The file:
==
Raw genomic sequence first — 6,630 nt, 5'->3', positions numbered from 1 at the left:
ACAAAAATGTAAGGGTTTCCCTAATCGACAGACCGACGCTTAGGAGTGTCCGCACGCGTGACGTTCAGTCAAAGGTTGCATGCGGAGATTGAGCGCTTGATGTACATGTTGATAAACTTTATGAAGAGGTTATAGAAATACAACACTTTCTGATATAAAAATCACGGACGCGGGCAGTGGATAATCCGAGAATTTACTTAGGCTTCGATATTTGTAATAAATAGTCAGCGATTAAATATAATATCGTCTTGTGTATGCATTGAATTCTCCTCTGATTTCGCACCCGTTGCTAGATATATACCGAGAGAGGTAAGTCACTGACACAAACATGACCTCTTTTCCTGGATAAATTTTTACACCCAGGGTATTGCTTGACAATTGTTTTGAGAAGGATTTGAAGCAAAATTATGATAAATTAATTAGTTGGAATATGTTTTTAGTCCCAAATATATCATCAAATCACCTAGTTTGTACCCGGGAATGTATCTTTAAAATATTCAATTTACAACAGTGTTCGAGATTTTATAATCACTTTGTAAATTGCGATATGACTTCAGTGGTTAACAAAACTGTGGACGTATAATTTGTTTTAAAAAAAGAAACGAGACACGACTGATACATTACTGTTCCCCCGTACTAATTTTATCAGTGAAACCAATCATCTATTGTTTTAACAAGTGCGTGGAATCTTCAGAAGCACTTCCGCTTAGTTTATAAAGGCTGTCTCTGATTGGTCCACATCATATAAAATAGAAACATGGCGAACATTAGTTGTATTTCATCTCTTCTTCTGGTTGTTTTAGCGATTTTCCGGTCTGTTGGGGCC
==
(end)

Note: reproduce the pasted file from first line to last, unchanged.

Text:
Raw genomic sequence first — 6,630 nt, 5'->3', positions numbered from 1 at the left:
ACAAAAATGTAAGGGTTTCCCTAATCGACAGACCGACGCTTAGGAGTGTCCGCACGCGTGACGTTCAGTCAAAGGTTGCATGCGGAGATTGAGCGCTTGATGTACATGTTGATAAACTTTATGAAGAGGTTATAGAAATACAACACTTTCTGATATAAAAATCACGGACGCGGGCAGTGGATAATCCGAGAATTTACTTAGGCTTCGATATTTGTAATAAATAGTCAGCGATTAAATATAATATCGTCTTGTGTATGCATTGAATTCTCCTCTGATTTCGCACCCGTTGCTAGATATATACCGAGAGAGGTAAGTCACTGACACAAACATGACCTCTTTTCCTGGATAAATTTTTACACCCAGGGTATTGCTTGACAATTGTTTTGAGAAGGATTTGAAGCAAAATTATGATAAATTAATTAGTTGGAATATGTTTTTAGTCCCAAATATATCATCAAATCACCTAGTTTGTACCCGGGAATGTATCTTTAAAATATTCAATTTACAACAGTGTTCGAGATTTTATAATCACTTTGTAAATTGCGATATGACTTCAGTGGTTAACAAAACTGTGGACGTATAATTTGTTTTAAAAAAAGAAACGAGACACGACTGATACATTACTGTTCCCCCGTACTAATTTTATCAGTGAAACCAATCATCTATTGTTTTAACAAGTGCGTGGAATCTTCAGAAGCACTTCCGCTTAGTTTATAAAGGCTGTCTCTGATTGGTCCACATCATATAAAATAGAAACATGGCGAACATTAGTTGTATTTCATCTCTTCTTCTGGTTGTTTTAGCGATTTTCCGGTCTGTTGGGGCC